“Our conscience is not the vessel of eternal verities. It grows with our social life, and a new social condition means a radical change in conscience”. – Walter Lippmann
What does a quote on ethics have to do with Leadership?
To me everything. Since my first introduction to Ethics via Simon Longstaff and The St. James Ethics Centre many years ago, I have found that Philosophy and Ethics have been a bedrock and foundation to life, living and leadership.
You can say that I have literally walked a road less travelled, many of my heroes and heroines have been similarly the same, and that is a road that requires dedication and concentration. It also calls for awareness and adaptation.
Leadership theories and fads come and go. Organisational trends and restructures are never-ending, not to mention those other inherent nasties that we must dance with from time to time, that can and do wreak havoc and cause many distractions.
Many of these verities teach us how to build a wall; very few teach us how to break them down or get around them. Who constructs this wall, who devises an exit strategy?
We do, and it requires that rare ability to question all that we hold dear.
So now the question becomes, why do we do things the way they have always been done?
Is it because the old ways are the best? A process may have been tried but we can’t automatically assume it has been properly tested. A plan may work but that isn’t to say we couldn’t find a way to make it work more efficiently. Generally, we stick with tradition because it stops us having to think.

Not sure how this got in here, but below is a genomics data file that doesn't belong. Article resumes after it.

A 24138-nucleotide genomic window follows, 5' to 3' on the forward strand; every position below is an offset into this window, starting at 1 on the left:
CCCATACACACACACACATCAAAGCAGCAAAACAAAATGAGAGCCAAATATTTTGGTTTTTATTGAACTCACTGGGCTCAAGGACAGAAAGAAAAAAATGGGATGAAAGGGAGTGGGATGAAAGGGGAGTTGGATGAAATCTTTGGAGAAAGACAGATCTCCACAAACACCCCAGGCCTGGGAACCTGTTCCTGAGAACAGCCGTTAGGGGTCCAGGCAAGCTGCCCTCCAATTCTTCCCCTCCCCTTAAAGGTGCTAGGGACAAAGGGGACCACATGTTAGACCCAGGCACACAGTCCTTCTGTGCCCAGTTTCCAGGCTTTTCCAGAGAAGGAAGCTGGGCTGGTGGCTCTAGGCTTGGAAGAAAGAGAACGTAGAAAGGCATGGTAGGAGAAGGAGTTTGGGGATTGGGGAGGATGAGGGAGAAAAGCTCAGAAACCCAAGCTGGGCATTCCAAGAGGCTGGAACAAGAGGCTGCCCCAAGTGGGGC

But is a cloistered existence all there is to life?
A possible exit lies in the realm of expectation; a theory; an opportunity.
Testing the grounds of expectation takes us back to the vessel of eternal verities. It requires that we examine, in close proximity not only our social life, but also other social conditions and social contracts that exist.
Testing the theories that have supported us for so long can seem a little scary, which is precisely where the magic lies, what exactly underpinned that theory.
Last but least, testing the opportunity is one of those rare beasts that is unquantifiable, however, better to ask what is the cost of lost opportunity rather than the cost of opportunity for the sake of opportunity.
I still recall a comment from Dennis Waitley’s Psychology of Winning from many years ago. He was comparing how the life of a reef and its coral.
“Coral on the outer side of the reef is exposed to many random acts, is brighter and more alive, whilst the coral that is safe and closest to the protected side of the harbour is the most lacklustre”.
Are we curious enough to be brighter or are we prepared to remain lacklustre? The first job of any renovation, physical or mental, requires knocking down a few walls. Only then do the opportunities become apparent.
Happy demolition and we are with you, hammer at the ready.
By Heather Macauley – Heather assists not for profits and small business to discover better ways to move forward and grow and can be contacted here